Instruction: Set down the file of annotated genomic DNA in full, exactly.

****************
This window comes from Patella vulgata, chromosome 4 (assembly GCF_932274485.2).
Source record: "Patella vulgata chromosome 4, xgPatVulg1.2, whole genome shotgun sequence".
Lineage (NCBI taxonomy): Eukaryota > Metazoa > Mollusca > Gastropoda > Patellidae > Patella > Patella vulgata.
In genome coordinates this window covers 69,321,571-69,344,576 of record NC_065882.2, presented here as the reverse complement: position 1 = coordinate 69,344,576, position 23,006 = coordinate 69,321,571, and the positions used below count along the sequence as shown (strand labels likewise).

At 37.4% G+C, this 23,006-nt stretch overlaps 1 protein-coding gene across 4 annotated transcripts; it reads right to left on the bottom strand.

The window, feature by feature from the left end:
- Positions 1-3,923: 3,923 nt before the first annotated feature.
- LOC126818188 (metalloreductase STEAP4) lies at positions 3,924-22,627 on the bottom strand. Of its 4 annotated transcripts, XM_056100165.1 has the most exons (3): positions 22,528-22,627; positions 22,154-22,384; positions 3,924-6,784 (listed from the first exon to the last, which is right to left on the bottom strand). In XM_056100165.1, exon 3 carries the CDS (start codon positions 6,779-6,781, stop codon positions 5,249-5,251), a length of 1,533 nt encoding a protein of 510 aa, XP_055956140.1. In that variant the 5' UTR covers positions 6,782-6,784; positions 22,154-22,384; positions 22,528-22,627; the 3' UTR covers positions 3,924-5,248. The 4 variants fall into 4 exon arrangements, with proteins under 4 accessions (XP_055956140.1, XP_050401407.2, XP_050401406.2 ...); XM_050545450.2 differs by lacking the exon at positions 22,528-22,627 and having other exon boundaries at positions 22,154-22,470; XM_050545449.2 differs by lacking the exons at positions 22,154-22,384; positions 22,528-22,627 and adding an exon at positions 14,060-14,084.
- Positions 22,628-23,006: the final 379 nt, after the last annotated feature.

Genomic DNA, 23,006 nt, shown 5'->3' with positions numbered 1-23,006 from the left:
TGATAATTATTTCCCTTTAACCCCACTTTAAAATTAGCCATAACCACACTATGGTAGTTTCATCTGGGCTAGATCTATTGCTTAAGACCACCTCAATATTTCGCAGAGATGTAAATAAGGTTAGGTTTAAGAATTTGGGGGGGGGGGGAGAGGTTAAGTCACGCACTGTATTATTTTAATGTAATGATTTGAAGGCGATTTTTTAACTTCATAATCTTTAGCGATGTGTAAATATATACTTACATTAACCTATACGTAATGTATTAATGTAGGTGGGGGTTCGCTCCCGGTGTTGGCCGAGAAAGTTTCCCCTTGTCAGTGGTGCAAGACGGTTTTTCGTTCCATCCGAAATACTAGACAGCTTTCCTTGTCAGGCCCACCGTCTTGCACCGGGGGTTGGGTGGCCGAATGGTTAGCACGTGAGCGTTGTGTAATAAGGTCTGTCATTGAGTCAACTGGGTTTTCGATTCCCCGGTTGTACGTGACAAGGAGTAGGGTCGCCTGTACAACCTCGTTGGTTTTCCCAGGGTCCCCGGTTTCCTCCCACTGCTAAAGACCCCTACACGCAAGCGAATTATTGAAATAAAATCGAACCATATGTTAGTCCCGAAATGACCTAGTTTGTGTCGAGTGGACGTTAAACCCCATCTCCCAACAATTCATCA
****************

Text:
This window comes from Patella vulgata, chromosome 4 (assembly GCF_932274485.2).
Source record: "Patella vulgata chromosome 4, xgPatVulg1.2, whole genome shotgun sequence".
Lineage (NCBI taxonomy): Eukaryota > Metazoa > Mollusca > Gastropoda > Patellidae > Patella > Patella vulgata.
In genome coordinates this window covers 69,321,571-69,344,576 of record NC_065882.2, presented here as the reverse complement: position 1 = coordinate 69,344,576, position 23,006 = coordinate 69,321,571, and the positions used below count along the sequence as shown (strand labels likewise).

At 37.4% G+C, this 23,006-nt stretch overlaps 1 protein-coding gene across 4 annotated transcripts; it reads right to left on the bottom strand.

The window, feature by feature from the left end:
- Positions 1-3,923: 3,923 nt before the first annotated feature.
- LOC126818188 (metalloreductase STEAP4) lies at positions 3,924-22,627 on the bottom strand. Of its 4 annotated transcripts, XM_056100165.1 has the most exons (3): positions 22,528-22,627; positions 22,154-22,384; positions 3,924-6,784 (listed from the first exon to the last, which is right to left on the bottom strand). In XM_056100165.1, exon 3 carries the CDS (start codon positions 6,779-6,781, stop codon positions 5,249-5,251), a length of 1,533 nt encoding a protein of 510 aa, XP_055956140.1. In that variant the 5' UTR covers positions 6,782-6,784; positions 22,154-22,384; positions 22,528-22,627; the 3' UTR covers positions 3,924-5,248. The 4 variants fall into 4 exon arrangements, with proteins under 4 accessions (XP_055956140.1, XP_050401407.2, XP_050401406.2 ...); XM_050545450.2 differs by lacking the exon at positions 22,528-22,627 and having other exon boundaries at positions 22,154-22,470; XM_050545449.2 differs by lacking the exons at positions 22,154-22,384; positions 22,528-22,627 and adding an exon at positions 14,060-14,084.
- Positions 22,628-23,006: the final 379 nt, after the last annotated feature.

Genomic DNA, 23,006 nt, shown 5'->3' with positions numbered 1-23,006 from the left:
TGATAATTATTTCCCTTTAACCCCACTTTAAAATTAGCCATAACCACACTATGGTAGTTTCATCTGGGCTAGATCTATTGCTTAAGACCACCTCAATATTTCGCAGAGATGTAAATAAGGTTAGGTTTAAGAATTTGGGGGGGGGGGGAGAGGTTAAGTCACGCACTGTATTATTTTAATGTAATGATTTGAAGGCGATTTTTTAACTTCATAATCTTTAGCGATGTGTAAATATATACTTACATTAACCTATACGTAATGTATTAATGTAGGTGGGGGTTCGCTCCCGGTGTTGGCCGAGAAAGTTTCCCCTTGTCAGTGGTGCAAGACGGTTTTTCGTTCCATCCGAAATACTAGACAGCTTTCCTTGTCAGGCCCACCGTCTTGCACCGGGGGTTGGGTGGCCGAATGGTTAGCACGTGAGCGTTGTGTAATAAGGTCTGTCATTGAGTCAACTGGGTTTTCGATTCCCCGGTTGTACGTGACAAGGAGTAGGGTCGCCTGTACAACCTCGTTGGTTTTCCCAGGGTCCCCGGTTTCCTCCCACTGCTAAAGACCCCTACACGCAAGCGAATTATTGAAATAAAATCGAACCATATGTTAGTCCCGAAATGACCTAGTTTGTGTCGAGTGGACGTTAAACCCCATCTCCCAACAATTCATCA